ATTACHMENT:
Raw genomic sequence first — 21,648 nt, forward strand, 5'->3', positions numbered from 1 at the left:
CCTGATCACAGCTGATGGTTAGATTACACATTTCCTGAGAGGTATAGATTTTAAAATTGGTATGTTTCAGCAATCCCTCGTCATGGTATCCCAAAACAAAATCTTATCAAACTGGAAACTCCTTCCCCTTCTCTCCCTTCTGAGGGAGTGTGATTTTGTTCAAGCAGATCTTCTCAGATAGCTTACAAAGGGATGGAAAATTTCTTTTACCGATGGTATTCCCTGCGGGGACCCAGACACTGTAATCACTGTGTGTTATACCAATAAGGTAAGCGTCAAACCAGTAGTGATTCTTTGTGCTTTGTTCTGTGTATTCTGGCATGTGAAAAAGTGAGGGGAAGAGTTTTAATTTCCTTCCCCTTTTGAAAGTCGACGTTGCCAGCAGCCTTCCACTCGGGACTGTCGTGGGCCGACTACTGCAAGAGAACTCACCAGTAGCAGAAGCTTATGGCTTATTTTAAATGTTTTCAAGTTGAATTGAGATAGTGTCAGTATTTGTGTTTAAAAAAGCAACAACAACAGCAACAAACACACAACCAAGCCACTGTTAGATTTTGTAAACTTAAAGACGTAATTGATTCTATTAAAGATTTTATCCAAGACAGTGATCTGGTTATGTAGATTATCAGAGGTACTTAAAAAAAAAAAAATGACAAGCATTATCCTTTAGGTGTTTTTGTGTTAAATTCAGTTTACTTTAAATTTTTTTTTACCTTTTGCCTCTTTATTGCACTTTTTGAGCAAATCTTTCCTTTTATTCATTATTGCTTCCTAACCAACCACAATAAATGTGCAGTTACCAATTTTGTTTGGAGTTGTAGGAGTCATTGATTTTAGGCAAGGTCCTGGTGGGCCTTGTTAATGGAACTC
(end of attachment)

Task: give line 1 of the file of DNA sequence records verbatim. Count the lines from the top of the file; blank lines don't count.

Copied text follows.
Raw genomic sequence first — 21,648 nt, forward strand, 5'->3', positions numbered from 1 at the left: